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Marianne Moore in the Village Voice
To the Jasmine’s Kitten contest editor:
I think I should have him because I think her [sic] would like to have me. But if I win him, please give him to Mr. Balaban, or his sister, since I have not a yard, a tree, or a fence.
Cumberland Street, Brooklyn
Fully comprehending the letter’s timelessness, I failed to take down the date, though it must have fallen between 1955, when the Voice was founded, and 1966, when Moore left Cumberland Street. I did record that the ever-quirky Voice editors were holding a kitten contest, and that “Mr. Balaban” was a writer for the paper.
Such a rich missive deserves scholarly attention. Dr. Patricia Willis–Moore expert and a former curator at Yale’s Beinecke Rare Book and Manuscript Library–wrote: “I suspect someone rather fancied getting her name in the paper. By the late 50s, she was becoming New York’s pet poet–witness large photo shoots for Life and Look.” The 1953 Life article, called “Life Goes on a Zoo Tour with a Famous Poet,” opines that “more than almost anything Miss Moore loves animals.” Photos show her feeding swans, cradling monkeys, and maintaining an admirable calm while an elephant unfurls his trunk above her head.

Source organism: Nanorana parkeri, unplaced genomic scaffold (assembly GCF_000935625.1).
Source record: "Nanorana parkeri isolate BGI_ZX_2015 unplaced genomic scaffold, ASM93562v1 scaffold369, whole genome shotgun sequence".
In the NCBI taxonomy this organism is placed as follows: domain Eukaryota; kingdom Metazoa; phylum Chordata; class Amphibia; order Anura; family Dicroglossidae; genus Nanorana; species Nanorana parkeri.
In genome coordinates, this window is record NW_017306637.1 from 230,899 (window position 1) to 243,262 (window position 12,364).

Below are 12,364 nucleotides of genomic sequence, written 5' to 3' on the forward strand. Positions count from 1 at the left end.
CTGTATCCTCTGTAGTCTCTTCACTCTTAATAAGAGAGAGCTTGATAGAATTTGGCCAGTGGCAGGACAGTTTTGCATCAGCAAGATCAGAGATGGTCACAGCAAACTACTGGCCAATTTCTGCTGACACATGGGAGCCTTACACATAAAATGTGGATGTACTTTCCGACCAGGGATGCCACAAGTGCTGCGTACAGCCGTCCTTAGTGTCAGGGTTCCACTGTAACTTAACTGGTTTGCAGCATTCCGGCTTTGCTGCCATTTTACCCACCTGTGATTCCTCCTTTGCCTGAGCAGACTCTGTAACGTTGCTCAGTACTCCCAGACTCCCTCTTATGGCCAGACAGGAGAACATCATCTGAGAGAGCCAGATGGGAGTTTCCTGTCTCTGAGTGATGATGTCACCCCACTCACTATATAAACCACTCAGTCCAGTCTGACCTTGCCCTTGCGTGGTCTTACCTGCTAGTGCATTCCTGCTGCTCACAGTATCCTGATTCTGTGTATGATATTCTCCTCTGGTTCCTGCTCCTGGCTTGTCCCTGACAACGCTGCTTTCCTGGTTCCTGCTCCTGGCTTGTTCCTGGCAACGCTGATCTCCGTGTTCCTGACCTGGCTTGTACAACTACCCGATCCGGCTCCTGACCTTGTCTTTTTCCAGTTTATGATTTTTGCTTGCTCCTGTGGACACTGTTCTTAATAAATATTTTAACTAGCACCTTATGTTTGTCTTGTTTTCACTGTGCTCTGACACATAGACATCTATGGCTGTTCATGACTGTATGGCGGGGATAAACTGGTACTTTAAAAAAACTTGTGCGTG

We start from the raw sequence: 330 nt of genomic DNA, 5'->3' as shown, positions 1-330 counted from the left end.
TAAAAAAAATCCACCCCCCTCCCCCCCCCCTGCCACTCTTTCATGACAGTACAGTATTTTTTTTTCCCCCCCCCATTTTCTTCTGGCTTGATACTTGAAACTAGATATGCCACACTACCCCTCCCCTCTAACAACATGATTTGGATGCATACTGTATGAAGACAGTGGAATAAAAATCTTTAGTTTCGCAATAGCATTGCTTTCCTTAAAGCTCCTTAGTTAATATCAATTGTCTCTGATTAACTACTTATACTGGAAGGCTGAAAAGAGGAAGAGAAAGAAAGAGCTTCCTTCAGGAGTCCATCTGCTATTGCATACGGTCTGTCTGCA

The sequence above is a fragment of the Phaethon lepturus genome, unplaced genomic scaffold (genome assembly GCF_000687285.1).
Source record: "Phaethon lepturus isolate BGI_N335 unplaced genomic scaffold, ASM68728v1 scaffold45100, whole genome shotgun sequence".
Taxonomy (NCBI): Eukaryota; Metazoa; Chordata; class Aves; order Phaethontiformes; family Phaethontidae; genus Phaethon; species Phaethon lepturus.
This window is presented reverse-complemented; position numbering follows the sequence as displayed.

But what of Moore and cats? Her 1920 poem “Peter” reveals a complex fondness for felines, comparing a neighbor’s cat to seaweed, eels, and mice. (One thinks–I do, anyway–of Christopher Smart’s “For I Will Consider My Cat Jeoffrey,” a triumph among cat poems.)
Willis added, “There is a cat in a jingle she wrote on commission for the Lead Pencil Manufacturers Association in honor of Pencil Week, 1967.
is my cat.
makes my hat.
Our best pencils
write like that.
“It makes my skin crawl and I made sure it didn’t go into any of her published works. The first stanza is from the second verse of a childrens’ singing game, ‘Widdy-Widdy-Wucky.'”